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Cry for Freedom

The event that ushered in the Philippine Revolution against more than 300 years of Spanish occupation is as significant as it is controversial. Sick of the oppression under foreign rule and craving for freedom and independence, Filipino revolutionaries under the leadership of Andres Bonifacio tore their “cedulas” (residence certificate) as a sign of their resistance.

 

When and where it happened has been the subject of much controversy. It has been called the “Cry of Balintawak” and celebrated every 26th of August for the longest time. But the National Historical Commission changed the date to August 23 and the location to Pugad Lawin based mainly on the accounts of Dr. Pio Valenzuela.

 

There have been many claims, backed up by multiple and contradictory sources, as to the dates and venue of the “Cry.” The date of the “Cry” has been placed any time between August 23 and August 25 and the venue in Kangkong, Caloocan, or in Pasong Tamo in Banlat, Caloocan, or in Bahay Toro, Caloocan.

 

But there is no controversy about the act of courage of Bonifacio and the Katipuneros and the significance of their act. They tore their cedulas as an expression of defiance against Spanish rule. Reflecting on this act today, we see the bravery of Filipinos who fought against a foreign enemy with superior arms.

 

The Katipuneros would match this symbolic act with attacks in Mandaluyong, Pandacan, and Pasig that prompted the Spaniards to declare a state of war in the eight provinces—Manila, Cavite, Laguna, Batangas, Bulacan, Tarlac, Nueva Ecija, and Pampanga.

 

One hundred twenty-three years after this historic event, the “Cry” of Filipino revolutionaries, regardless of the controversies on the dates and venues, should continue to inspire modern Filipinos.

 

Today, we no longer have an oppressive foreign ruler depriving us of dignity. We no longer have an armed struggle that we need to wage in order to secure our independence. The battlefield has changed but the heroism required remains the same.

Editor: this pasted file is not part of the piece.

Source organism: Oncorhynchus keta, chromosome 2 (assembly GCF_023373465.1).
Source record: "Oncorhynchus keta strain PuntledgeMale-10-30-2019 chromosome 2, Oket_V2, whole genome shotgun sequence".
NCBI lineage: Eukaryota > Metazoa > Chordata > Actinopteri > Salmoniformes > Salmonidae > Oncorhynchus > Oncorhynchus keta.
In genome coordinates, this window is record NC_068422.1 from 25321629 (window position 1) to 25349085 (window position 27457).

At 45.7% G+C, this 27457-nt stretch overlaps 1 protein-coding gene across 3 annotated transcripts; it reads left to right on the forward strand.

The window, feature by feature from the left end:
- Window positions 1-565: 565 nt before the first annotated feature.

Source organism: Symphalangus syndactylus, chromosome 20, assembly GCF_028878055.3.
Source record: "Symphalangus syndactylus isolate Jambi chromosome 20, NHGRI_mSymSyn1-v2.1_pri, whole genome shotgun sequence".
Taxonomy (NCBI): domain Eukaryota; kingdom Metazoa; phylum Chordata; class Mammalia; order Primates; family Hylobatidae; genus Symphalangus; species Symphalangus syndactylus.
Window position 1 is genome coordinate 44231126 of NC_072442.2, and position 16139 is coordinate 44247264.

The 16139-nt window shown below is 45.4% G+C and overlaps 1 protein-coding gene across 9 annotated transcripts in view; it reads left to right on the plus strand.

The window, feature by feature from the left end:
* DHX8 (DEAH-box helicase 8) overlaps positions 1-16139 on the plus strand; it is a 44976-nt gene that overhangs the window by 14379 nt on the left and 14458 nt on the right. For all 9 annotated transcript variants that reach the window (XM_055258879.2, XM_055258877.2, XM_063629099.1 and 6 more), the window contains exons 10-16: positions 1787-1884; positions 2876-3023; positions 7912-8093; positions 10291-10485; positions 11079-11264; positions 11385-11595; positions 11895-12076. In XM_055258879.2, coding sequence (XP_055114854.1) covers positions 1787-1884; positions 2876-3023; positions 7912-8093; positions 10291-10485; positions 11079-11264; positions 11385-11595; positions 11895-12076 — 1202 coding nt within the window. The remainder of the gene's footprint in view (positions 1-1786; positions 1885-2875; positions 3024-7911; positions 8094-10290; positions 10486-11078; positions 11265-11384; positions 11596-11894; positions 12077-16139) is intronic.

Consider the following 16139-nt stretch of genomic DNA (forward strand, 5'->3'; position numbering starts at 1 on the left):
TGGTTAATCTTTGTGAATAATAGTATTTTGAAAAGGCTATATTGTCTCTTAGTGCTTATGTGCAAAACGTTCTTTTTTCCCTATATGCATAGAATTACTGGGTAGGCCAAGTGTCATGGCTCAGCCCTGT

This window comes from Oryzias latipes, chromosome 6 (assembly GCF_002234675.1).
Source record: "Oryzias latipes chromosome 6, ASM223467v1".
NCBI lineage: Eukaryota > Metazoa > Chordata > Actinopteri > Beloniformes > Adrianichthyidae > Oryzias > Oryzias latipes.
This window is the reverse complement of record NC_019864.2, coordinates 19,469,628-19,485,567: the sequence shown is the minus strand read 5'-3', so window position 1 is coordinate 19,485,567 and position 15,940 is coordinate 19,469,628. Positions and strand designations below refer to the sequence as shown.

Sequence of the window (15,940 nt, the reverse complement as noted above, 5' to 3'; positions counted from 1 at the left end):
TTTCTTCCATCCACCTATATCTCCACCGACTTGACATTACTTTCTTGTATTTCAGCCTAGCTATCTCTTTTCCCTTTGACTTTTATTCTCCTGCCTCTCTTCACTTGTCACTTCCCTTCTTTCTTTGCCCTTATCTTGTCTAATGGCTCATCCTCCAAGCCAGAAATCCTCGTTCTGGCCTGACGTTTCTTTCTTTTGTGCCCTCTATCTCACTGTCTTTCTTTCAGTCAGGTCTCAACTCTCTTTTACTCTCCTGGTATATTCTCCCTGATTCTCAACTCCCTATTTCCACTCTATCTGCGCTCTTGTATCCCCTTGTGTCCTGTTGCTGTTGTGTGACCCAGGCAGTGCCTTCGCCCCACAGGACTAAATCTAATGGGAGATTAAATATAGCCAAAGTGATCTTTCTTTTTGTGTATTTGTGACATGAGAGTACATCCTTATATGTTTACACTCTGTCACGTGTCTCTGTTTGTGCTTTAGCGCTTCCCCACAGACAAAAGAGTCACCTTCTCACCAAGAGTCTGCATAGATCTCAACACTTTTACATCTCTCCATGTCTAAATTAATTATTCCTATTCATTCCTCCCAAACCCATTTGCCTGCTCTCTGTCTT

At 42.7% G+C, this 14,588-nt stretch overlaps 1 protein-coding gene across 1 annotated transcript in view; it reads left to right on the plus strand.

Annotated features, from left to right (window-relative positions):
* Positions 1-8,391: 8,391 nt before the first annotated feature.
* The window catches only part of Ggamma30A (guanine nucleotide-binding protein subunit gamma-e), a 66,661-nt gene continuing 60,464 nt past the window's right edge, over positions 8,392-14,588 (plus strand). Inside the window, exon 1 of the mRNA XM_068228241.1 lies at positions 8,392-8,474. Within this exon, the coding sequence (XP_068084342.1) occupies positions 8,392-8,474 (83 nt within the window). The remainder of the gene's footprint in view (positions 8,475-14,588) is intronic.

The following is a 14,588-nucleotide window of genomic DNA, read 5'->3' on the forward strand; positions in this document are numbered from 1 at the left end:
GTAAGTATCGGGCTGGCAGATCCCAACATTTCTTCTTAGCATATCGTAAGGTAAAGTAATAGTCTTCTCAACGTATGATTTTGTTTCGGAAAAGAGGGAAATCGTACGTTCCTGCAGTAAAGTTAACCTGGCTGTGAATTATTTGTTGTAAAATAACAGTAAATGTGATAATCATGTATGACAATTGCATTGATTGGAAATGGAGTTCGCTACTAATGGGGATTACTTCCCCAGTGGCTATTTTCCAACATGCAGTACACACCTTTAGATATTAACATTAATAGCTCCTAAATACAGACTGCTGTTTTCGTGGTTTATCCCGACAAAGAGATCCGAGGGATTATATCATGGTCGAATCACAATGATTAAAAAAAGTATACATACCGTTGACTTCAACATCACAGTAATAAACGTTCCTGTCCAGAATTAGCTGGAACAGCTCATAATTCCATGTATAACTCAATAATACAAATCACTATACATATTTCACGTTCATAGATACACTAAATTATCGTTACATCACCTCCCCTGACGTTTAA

In my 21 years in public service, I have always argued that the greatest struggle we face today is the battle against poverty. Poverty deprives our people of the decent and dignified life they deserve. It deprives our youth of a bright future.

 

We have seen small victories in our fight against poverty. The Philippine Statistics Authority reported early this year that the nationwide poverty incidence fell to 21 percent in the first half of 2018 compared to 27.6 percent in the first half of 2015. This drop is a testament to the fact that the economic policies of the Duterte administration are working and are actually reaching the poor.

 

But 21% is still too many poor people. In real terms, this is equivalent to 23.1 million Filipinos who cannot meet the basic food and non-food requirements of a family of five. We should celebrate small victories but we cannot lose sight of our overall objective—freedom from poverty. Independence, freedom, sovereignty are empty words if millions of our countrymen are enslaved by the indignity of poverty.

 

It does not matter when the “Cry of Balintawak” or the “Cry of Pugad Lawin” transpired. Let historians debate the when and where. What matters is what meaning we ascribe to such important and heroic event. The question is how can we live up to the ideals of the Philippine Revolution.

 

We do not need to tear up a document or join a demonstration. Our hard work and perseverance in our daily lives, our kindness to others, and our solidarity in our common cause are enough for us to win this war. Our daily grind is our revolution.